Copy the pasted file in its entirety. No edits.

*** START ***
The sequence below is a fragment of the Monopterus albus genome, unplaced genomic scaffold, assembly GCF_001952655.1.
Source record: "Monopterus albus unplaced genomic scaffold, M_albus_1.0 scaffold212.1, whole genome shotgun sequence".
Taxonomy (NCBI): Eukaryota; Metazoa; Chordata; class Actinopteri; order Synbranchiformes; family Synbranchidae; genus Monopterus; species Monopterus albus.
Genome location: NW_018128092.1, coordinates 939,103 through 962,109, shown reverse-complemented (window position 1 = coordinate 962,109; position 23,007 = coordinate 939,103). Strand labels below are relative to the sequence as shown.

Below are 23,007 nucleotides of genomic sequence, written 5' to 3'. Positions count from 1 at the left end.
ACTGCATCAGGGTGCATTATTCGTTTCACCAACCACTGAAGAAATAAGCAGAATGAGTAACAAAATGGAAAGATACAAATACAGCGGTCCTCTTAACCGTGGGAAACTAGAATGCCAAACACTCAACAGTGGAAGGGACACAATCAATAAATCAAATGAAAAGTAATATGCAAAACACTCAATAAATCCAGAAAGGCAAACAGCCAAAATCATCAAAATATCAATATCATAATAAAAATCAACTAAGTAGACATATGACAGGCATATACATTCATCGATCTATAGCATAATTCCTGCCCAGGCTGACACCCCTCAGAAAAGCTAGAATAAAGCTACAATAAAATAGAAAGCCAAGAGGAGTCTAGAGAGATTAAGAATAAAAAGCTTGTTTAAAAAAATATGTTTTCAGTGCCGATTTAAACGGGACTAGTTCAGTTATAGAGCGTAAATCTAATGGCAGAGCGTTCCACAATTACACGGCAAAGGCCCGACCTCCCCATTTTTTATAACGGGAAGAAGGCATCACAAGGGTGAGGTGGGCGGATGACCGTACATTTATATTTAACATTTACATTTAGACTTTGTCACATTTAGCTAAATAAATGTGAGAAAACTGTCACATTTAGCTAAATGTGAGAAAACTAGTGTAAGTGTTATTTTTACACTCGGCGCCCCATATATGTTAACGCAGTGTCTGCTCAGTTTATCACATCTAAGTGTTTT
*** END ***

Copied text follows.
The sequence below is a fragment of the Monopterus albus genome, unplaced genomic scaffold, assembly GCF_001952655.1.
Source record: "Monopterus albus unplaced genomic scaffold, M_albus_1.0 scaffold212.1, whole genome shotgun sequence".
Taxonomy (NCBI): Eukaryota; Metazoa; Chordata; class Actinopteri; order Synbranchiformes; family Synbranchidae; genus Monopterus; species Monopterus albus.
Genome location: NW_018128092.1, coordinates 939,103 through 962,109, shown reverse-complemented (window position 1 = coordinate 962,109; position 23,007 = coordinate 939,103). Strand labels below are relative to the sequence as shown.

Below are 23,007 nucleotides of genomic sequence, written 5' to 3'. Positions count from 1 at the left end.
ACTGCATCAGGGTGCATTATTCGTTTCACCAACCACTGAAGAAATAAGCAGAATGAGTAACAAAATGGAAAGATACAAATACAGCGGTCCTCTTAACCGTGGGAAACTAGAATGCCAAACACTCAACAGTGGAAGGGACACAATCAATAAATCAAATGAAAAGTAATATGCAAAACACTCAATAAATCCAGAAAGGCAAACAGCCAAAATCATCAAAATATCAATATCATAATAAAAATCAACTAAGTAGACATATGACAGGCATATACATTCATCGATCTATAGCATAATTCCTGCCCAGGCTGACACCCCTCAGAAAAGCTAGAATAAAGCTACAATAAAATAGAAAGCCAAGAGGAGTCTAGAGAGATTAAGAATAAAAAGCTTGTTTAAAAAAATATGTTTTCAGTGCCGATTTAAACGGGACTAGTTCAGTTATAGAGCGTAAATCTAATGGCAGAGCGTTCCACAATTACACGGCAAAGGCCCGACCTCCCCATTTTTTATAACGGGAAGAAGGCATCACAAGGGTGAGGTGGGCGGATGACCGTACATTTATATTTAACATTTACATTTAGACTTTGTCACATTTAGCTAAATAAATGTGAGAAAACTGTCACATTTAGCTAAATGTGAGAAAACTAGTGTAAGTGTTATTTTTACACTCGGCGCCCCATATATGTTAACGCAGTGTCTGCTCAGTTTATCACATCTAAGTGTTTT